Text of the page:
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César Aira: Embalse [Reservoir]
One of César Aira’s many traits is to describe a situation which is clearly unsettling, either to the main character(s) and/or the reader. He does not necessarily use the methods of, say, horror writers, with something nasty in the woodshed, some monster creeping around in the dark, but, rather, a more subtle approach, where things that should seem normal turn out to be not quite normal, though more often than not with an unusual, at times uncomfortable ending. However, with those books known as the Legibrerian hare books – La liebre (The Hare), La guerra de los gimnasios [The War of the Gymnasia], Los misterios de Rosario [The Mysteries of Rosario] and this one – while we start off with the more subtle approach – there does appear to be something nasty in the woodshed.
In this book, Aira starts off by mentioning what is happening – it is not like floating in a dream, but rather, floating in what has become a reality, in other words like a distorted reality but, nevertheless, reality and not a dream. However, the reality becomes something distinctly unpleasant.
Our story is set in Embalse. Embalse is the Spanish for reservoir but, in Argentina, small towns next to a reservoir are sometimes called Embalse. This one is near Córdoba. A couple – Martín and Adriana – have rented a house from a family called Lennon, who despite their name, are Brazilian and have now bought a house in Brazil, with a view to eventually selling this house. (The Lennon reference, as we might expect from Aira, does come in, with Adriana and Martín arguing over the murder of John Lennon.) Martín and Adriana are staying at the house for a couple of months (they live in Buenos Aires) with their two children, the five-year, very disagreeable Franco and an unnamed baby.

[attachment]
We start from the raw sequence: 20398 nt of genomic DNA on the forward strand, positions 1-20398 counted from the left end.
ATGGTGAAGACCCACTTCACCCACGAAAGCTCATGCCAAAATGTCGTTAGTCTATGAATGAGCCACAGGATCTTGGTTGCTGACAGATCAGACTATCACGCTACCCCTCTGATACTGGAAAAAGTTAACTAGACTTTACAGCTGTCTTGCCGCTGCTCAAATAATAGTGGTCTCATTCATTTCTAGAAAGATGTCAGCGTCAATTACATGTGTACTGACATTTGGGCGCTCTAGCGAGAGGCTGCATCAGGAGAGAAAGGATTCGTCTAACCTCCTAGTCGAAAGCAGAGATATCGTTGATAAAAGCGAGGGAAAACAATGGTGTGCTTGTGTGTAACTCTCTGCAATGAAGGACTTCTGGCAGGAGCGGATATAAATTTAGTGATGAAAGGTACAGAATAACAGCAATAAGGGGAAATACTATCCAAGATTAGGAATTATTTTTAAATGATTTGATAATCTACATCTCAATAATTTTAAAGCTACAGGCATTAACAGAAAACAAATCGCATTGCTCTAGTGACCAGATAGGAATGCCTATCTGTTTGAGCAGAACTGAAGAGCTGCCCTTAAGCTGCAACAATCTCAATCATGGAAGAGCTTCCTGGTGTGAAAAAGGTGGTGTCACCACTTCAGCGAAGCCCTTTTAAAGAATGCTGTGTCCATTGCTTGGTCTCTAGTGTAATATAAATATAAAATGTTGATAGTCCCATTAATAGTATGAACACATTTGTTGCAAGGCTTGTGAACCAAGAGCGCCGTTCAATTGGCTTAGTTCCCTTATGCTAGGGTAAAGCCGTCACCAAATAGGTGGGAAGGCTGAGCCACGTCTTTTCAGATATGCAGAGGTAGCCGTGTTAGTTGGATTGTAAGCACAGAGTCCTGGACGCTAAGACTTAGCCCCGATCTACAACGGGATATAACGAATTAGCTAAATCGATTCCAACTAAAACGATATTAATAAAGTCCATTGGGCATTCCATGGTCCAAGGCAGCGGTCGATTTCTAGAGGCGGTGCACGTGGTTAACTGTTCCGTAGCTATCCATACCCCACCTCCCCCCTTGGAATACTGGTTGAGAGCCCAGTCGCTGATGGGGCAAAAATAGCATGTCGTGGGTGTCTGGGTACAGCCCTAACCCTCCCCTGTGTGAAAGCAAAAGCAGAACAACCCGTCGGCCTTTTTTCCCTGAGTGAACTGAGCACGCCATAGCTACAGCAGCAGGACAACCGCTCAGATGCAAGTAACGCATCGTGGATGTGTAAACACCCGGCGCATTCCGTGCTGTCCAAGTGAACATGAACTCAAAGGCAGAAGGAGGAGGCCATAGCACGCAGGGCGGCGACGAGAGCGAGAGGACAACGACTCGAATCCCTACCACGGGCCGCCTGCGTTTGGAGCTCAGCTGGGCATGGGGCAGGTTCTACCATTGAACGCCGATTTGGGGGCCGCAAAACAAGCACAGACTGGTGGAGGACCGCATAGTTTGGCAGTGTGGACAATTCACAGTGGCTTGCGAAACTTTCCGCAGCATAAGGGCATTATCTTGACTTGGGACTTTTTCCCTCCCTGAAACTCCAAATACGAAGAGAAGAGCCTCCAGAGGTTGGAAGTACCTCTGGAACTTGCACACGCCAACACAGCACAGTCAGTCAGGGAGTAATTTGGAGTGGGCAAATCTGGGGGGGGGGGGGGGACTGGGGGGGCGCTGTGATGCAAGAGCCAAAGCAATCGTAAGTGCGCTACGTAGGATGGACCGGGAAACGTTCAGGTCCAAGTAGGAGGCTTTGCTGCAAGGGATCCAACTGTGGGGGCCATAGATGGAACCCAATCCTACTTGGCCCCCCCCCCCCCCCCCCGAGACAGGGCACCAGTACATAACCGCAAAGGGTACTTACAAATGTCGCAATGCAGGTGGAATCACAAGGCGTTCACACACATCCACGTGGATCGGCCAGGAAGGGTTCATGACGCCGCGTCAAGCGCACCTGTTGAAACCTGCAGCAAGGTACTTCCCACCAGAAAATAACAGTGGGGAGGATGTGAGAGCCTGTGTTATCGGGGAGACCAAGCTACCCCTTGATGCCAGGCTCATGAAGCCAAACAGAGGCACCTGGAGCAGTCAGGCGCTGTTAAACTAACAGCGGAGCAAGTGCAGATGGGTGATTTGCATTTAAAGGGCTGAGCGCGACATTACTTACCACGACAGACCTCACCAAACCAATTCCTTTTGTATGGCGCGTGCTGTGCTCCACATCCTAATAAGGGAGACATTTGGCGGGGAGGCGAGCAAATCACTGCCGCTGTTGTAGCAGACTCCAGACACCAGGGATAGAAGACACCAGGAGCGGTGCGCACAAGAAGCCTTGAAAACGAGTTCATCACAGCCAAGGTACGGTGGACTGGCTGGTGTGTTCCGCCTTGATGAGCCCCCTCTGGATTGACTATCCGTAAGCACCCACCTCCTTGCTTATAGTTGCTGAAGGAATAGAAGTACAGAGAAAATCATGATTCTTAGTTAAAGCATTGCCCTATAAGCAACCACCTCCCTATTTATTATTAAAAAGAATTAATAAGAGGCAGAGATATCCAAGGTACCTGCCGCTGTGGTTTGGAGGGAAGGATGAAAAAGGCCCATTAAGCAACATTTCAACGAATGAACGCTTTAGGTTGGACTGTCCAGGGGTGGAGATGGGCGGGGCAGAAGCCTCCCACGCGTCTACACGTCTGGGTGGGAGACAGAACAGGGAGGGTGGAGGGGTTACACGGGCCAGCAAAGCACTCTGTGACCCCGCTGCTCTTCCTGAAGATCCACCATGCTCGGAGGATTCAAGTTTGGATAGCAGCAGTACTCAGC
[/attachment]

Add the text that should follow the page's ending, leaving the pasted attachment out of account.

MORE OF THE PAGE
As we are told at the beginning, the couple have very particular ideas about people and are very observant. We might be more direct and say that they have prejudiced ideas. The Cordobans tend to have darker skins, naturally have different accents when speaking Spanish and, with the not unusual views of the people from the capital as regards those from rural areas, are considered by Martín and Adriana as somewhat inferior. They talk openly about this.
Indeed, they seem somewhat prejudiced against others. Back in Buenos Aires, they have a Spanish maid and consider her stupid. There is a gay/transvestite (possibly transsexual) community in Embalse and they despise them. Martín compares them to the former Nazis who are said to live in this remote area. More than once, when meeting a local, Martín is filled with contempt. He is critical of the neighbours, whose young son, Franco becomes friendly with. Indeed, Martín is somewhat critical of his wife, considering her a person people do not readily take to. Martín is not aggressive. On the one occasion when he may have got involved in a fight, he shied away and, we are told that he has never got into a fight in his life.
There is a not a great amount to do in the area, though there are a walks and a Fish Centre. Martín often goes out on his own or with Franco, as Adriana is devoted to the baby, though Martín does his bit in looking after it.